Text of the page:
Episode 1 Transcript


VICROADS TESTING OFFICER: Welcome to “Lessons from the road”. This video will provide you with some important information about Victoria’s licensing system, as well as advice and tips from parents who have been through the process of supervising learner drivers.

BELINDA CRAIG: It’s important to give clear instructions and not criticise them too much while they’re in the middle of driving.

JAMES BRADLEY: You’ve got to give them all the experience you can. Once they’re on their Ps, they’re on their own.

ANDY LEE: It can be very easy to say “not today, I’m busy”. But you have to be disciplined and keep clocking up those practice hours.

JACQUELINE CRAIG: If you’re a parent, caaaaalm dooooown. Seriously. It’s soooo much easier to learn without someone screaming at you from the passenger seat.

VICROADS TESTING OFFICER: The video is divided into eight episodes. You can watch it from start to finish, skip forward to an episode that interests you, or return to an earlier episode at any time. Let’s get started.

VICROADS TESTING OFFICER: In Victoria we have what's called a Graduated Licensing System. The aim is to make younger drivers, safer drivers.

VICROADS TESTING OFFICER: Think of it as an apprenticeship system where young drivers must gain at least 120 hours of low risk driving experience under different conditions before graduating to a probationary licence.

VICROADS TESTING OFFICER: This approach works. What is important for safety is the total amount and variety of on-road experience. As parents you play a critical role in helping your child become a safer driver by supervising their practice.

JAMES BRADLEY: Supervising them isn’t always easy. But once they’ve got their licence and they’re driving around without you …well, you’ll be glad you put in the extra effort.

VICROADS TESTING OFFICER: Reading the Guide for Supervising drivers that comes with your Learner Log Book is a great start.

JAMES BRADLEY: You've got to start with the basics and only introduce them to new skills when they're ready. Otherwise it's just more than they can handle.

BELINDA CRAIG: You can’t rush it. It’s not a race. Jacqui started at a snail’s pace but as soon as she was ready she was driving along highways and turning at busy intersections.

SFX: Car indicator.

VICROADS TESTING OFFICER: Through this gradual process, the learner develops safe driving habits. Choosing the correct speed, judging gaps in traffic, spotting hazards on the road – these are the sorts of skills they'll gain with regular practice.

VICROADS TESTING OFFICER: There are a few safeguards in place. The learner has to be over 16 and the supervising driver has to be fully licensed and over 21 years of age – not a friend or sibling on P plates.

LU LEE: I got my learners a few weeks after my 16th birthday.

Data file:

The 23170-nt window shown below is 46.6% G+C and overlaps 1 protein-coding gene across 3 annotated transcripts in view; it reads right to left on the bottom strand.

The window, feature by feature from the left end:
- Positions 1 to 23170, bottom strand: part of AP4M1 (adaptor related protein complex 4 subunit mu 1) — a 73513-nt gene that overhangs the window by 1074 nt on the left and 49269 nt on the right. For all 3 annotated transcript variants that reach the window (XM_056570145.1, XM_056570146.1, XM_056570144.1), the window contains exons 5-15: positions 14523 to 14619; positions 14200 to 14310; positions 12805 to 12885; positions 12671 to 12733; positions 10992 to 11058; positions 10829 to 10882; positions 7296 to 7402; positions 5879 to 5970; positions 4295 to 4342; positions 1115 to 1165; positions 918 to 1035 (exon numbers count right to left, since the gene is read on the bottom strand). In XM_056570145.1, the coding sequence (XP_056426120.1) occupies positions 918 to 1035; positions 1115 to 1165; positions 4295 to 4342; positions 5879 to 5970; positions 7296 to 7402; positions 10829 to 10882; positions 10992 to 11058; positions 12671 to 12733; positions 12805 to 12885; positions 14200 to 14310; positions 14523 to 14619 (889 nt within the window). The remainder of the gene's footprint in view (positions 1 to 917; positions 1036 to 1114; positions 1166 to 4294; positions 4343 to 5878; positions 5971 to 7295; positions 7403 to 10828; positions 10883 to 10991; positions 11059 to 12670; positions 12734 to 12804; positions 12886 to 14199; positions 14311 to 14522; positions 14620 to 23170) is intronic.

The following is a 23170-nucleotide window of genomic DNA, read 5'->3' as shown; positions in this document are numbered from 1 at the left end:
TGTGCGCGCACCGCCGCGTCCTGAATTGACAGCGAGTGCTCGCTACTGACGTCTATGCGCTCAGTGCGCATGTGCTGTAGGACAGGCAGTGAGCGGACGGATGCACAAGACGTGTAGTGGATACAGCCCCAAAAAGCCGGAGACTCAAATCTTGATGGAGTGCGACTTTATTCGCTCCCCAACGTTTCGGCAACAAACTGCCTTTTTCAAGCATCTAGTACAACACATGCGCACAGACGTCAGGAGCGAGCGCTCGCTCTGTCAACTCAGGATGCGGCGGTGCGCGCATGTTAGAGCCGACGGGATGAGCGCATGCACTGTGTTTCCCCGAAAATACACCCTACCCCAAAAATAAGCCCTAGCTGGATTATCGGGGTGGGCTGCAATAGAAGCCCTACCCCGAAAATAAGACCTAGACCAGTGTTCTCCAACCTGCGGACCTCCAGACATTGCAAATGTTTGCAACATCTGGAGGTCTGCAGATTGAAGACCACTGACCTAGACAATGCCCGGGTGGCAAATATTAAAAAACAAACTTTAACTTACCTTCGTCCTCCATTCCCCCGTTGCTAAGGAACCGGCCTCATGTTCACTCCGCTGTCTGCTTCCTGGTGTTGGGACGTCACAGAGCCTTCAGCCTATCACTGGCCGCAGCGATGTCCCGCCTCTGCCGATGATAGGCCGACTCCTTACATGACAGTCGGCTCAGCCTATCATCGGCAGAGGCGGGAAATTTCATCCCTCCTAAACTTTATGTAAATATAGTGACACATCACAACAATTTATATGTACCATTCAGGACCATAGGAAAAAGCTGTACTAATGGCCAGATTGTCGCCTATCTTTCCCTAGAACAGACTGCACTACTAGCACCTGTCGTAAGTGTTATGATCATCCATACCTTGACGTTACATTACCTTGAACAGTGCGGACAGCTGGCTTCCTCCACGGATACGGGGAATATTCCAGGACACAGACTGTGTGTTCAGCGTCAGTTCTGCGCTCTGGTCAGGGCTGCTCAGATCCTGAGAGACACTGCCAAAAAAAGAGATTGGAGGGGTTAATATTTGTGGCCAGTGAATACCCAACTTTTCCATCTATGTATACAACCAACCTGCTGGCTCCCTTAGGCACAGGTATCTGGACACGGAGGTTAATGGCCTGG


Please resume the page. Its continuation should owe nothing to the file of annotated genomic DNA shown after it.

ANDY LEE: Late September I recall.

LU LEE: I've got an older brother but he’s not allowed to supervise me.

ANDY LEE: My eldest, Tai. He's still on his P plates.

VICROADS TESTING OFFICER: The learner has to have zero blood alcohol and the supervising driver has to be below .05. In addition, learners can't use mobile phones for any purpose while driving. That means no calling, no sending and no reading texts. The learner and supervisor should turn their phones TO SILENT while driving or leave it at home.

BELINDA CRAIG: (Laughs.) That was one thing she had trouble giving up! Her phone. I made sure we left it at home so it wouldn't distract her.

VICROADS TESTING OFFICER: Learning to drive takes longer than most people think…

VICROADS TESTING OFFICER: To get their probationary licence when they turn 18 and before they turn 21, learners need to have their permit for at least 12 months… …and they need to clock up at least 120 hours of driving experience in a broad range of conditions… …including 10 hours at night.

LU LEE: I got my learners at 16, but I have to wait till I'm 18 to take the test...that's a whole two months away!

ANDY LEE: We'll see if you’re ready. I think that's sensible. I don’t think it hurts to get more than 120 hours if you can.

VICROADS TESTING OFFICER: Before they can take an on-road test, learners have to record their minimum 120 hours in their official VicRoads Learner Log Book.

VICROADS TESTING OFFICER: The Log Book must be completed properly, following the instructions in the front. If the Log Book is found to be incorrect then the booking and test fees are lost, the learner may not be able to sit the Drive Test and may have to wait six weeks before attempting to take the test again. The Log Book is a crucial part of the process.

JAMES BRADLEY: I’m a chippy, so I've got to keep my own vehicle log for my tax. When Tim started learning, I just told him to keep his Learner Log Book in the glove box next to mine and he filled it in at the end of each trip. Then I’d sign it. It's a good habit to get into.

TIM BRADLEY: It was a bit of a hassle but it only took a few minutes. Helps you figure out where you've been, what practice you've done, what you’ve still got to do, that sort of thing.

VICROADS TESTING OFFICER: There can be heavy penalties for learners and supervising drivers caught cheating by adding extra hours in the Log Book. Just remember, fraudulent entries in the Log Book mean the learner is cheating themselves and increasing their crash risk once driving on their own.

VICROADS TESTING OFFICER: Remember these key points: Victoria has a Graduated Licensing System with a step-by-step approach to learning to drive. Learners need at least 120 hours of driving experience in a broad range of conditions, including 10 hours at night, before they can take the on-road test, and they need to complete their log books accurately.

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